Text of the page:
I am sorry to keep blogging about this. I guess I am searching for the answer.

I am now — and possibly forever — we never stop learning do we? — but especially now, a shameless student of writing. I am in the MFA program, after all. It’s all about figuring things out. Here is a new thing I’m wondering: is it possible to one day grow into a word count?

I know I am not ready for shackles of a daily quota. And I am not sure if I’ll ever be willing to give up my writing-free Saturdays, plus even an occasional vacation. For me, it’s important to step away, to be in the world — or writing will suck me dry, I have learned that. On the other hand, a writer must be careful not to step out too far.

This semester it was important for me to slow down. I imagine that if I didn’t give them up, the word counts would have interfered with that. But now that the semester is drawing to a close, (one more packet to go!), the idea of daily writing (except Saturdays), after some reflection, is one I would like to keep striving toward. Maybe not at once. Maybe this time, I’ll be smarter about it. Go slower.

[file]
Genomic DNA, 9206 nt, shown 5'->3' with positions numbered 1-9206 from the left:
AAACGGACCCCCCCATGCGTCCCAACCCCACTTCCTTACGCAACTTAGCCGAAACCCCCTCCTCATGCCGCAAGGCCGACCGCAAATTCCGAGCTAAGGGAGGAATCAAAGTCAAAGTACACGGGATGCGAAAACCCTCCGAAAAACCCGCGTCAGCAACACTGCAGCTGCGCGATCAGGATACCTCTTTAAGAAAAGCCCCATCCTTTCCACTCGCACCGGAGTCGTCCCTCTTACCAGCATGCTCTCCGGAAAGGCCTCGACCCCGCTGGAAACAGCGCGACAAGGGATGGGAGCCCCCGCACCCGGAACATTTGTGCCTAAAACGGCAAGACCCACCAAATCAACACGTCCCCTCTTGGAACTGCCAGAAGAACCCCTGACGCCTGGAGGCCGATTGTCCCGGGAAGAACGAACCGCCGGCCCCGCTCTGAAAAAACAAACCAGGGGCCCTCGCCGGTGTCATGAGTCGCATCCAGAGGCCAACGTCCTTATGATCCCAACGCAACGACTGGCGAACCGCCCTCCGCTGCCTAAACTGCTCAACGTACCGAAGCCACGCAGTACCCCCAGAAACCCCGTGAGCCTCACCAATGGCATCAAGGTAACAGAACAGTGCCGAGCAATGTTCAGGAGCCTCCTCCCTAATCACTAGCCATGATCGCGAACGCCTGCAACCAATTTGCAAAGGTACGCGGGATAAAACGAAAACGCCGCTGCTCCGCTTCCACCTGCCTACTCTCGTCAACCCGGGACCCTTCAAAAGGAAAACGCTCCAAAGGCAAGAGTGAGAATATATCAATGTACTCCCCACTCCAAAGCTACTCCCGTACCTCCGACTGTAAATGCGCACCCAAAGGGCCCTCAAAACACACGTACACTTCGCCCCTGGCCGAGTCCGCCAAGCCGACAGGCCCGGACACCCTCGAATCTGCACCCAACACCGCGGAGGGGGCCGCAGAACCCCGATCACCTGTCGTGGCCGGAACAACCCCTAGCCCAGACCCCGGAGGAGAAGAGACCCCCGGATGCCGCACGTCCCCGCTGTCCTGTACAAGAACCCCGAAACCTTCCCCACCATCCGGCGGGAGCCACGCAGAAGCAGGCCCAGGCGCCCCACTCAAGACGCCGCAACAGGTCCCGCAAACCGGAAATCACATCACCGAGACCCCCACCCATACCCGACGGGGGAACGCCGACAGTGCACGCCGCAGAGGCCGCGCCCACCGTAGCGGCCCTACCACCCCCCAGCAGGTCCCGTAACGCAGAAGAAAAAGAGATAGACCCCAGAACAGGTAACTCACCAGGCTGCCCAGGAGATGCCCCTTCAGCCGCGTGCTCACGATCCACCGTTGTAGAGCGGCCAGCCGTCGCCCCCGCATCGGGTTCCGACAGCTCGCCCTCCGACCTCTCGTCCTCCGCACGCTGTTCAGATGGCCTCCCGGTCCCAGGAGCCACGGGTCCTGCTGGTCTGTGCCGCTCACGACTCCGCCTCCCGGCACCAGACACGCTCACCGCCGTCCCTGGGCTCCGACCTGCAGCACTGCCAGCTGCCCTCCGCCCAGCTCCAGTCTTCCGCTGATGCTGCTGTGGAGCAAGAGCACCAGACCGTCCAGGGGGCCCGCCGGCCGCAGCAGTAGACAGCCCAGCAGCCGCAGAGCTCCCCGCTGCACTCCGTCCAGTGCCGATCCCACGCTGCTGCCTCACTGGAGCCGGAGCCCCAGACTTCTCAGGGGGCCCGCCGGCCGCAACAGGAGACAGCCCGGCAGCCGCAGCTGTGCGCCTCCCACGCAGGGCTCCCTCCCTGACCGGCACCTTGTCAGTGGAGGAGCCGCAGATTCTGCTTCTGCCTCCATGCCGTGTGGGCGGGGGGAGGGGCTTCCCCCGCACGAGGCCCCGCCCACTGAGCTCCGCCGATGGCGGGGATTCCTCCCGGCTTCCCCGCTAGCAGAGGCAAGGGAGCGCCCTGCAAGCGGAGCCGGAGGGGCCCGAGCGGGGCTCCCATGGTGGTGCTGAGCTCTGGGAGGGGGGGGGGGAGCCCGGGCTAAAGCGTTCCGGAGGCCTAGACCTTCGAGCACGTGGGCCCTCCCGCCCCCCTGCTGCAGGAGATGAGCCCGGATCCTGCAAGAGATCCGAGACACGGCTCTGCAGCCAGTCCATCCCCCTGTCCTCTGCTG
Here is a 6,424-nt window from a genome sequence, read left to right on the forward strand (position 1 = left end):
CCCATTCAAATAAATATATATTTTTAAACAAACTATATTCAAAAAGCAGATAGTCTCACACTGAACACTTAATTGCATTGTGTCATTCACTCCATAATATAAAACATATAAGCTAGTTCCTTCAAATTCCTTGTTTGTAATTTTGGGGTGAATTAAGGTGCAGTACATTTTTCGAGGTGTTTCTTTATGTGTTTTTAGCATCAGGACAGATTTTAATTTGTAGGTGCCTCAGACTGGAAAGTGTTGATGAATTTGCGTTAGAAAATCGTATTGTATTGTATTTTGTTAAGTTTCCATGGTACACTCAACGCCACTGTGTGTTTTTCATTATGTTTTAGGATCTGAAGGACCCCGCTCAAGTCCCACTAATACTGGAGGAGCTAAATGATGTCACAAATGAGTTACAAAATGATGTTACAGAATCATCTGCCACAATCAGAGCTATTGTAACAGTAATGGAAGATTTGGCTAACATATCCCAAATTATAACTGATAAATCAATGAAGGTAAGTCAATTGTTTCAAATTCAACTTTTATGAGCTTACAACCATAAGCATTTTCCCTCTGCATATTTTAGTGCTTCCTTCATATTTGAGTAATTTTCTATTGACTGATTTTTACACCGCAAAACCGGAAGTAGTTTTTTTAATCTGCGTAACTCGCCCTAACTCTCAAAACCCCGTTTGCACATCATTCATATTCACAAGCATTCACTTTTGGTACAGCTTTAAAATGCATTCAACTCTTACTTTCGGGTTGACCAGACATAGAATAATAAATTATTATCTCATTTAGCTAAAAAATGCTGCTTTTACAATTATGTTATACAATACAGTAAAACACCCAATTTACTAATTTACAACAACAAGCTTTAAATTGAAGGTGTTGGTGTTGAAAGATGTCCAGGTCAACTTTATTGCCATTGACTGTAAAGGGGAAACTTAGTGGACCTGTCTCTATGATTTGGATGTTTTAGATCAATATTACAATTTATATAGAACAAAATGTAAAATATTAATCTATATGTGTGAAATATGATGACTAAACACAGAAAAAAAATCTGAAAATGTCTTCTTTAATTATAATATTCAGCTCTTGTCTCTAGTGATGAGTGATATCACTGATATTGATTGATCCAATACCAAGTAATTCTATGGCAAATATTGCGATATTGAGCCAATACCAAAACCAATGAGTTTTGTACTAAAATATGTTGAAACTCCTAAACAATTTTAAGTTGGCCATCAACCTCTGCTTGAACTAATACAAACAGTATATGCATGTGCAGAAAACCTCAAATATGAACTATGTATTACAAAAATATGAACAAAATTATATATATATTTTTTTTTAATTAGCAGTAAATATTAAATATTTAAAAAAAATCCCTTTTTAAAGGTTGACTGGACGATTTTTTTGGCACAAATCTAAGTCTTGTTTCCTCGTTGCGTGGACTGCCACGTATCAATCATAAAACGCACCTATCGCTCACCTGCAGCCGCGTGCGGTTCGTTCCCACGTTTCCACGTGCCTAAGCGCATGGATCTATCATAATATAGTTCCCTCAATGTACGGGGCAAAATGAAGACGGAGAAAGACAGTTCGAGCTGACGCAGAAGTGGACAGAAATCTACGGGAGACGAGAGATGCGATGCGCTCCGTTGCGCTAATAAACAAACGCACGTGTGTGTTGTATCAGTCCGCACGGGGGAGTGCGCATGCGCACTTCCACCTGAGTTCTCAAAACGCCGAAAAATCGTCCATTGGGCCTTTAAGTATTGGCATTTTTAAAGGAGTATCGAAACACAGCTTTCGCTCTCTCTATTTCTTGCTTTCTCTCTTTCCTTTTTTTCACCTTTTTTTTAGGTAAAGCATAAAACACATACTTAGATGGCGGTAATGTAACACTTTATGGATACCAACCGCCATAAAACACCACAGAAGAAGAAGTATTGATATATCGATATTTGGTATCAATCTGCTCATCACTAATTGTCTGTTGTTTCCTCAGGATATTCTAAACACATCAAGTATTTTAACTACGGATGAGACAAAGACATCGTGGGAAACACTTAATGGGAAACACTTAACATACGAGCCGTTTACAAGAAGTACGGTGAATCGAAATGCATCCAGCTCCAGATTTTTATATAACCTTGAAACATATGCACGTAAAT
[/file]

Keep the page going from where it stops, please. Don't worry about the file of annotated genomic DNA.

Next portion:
But I can try again. And again. I can keep trying, can’t I? Until the day when whatever quota I decide on, feels like home.

Credit: Chiot's Run via Flickr

Credit: Chiot’s Run via Flickr

Maybe it’s not about being a superhero. Maybe it’s more about training. Stephen King and Mark Twain and Ray Bradbury, they are champions. Champions practice. Lots. So can I.

I’ll keep you guys posted! 😉


November 19, 2013 - Posted by | VCFA Adventures, Writing Mirror |


  1. Katia, I love your honesty. And I wish I could give you a hug! Sure, it’s possible to grow into a word count. I used to write 1K words A WEEK. Then I got to the point where I could write 500 words a day (hey, I didn’t know Hemingway did that!). Now I don’t worry about the actual word count; I just write. But it often ends up close to 1K words a day. Knowing that I could do it — that I could finish a novel — made it flow better. And I don’t usually write on the weekends. That’s family time.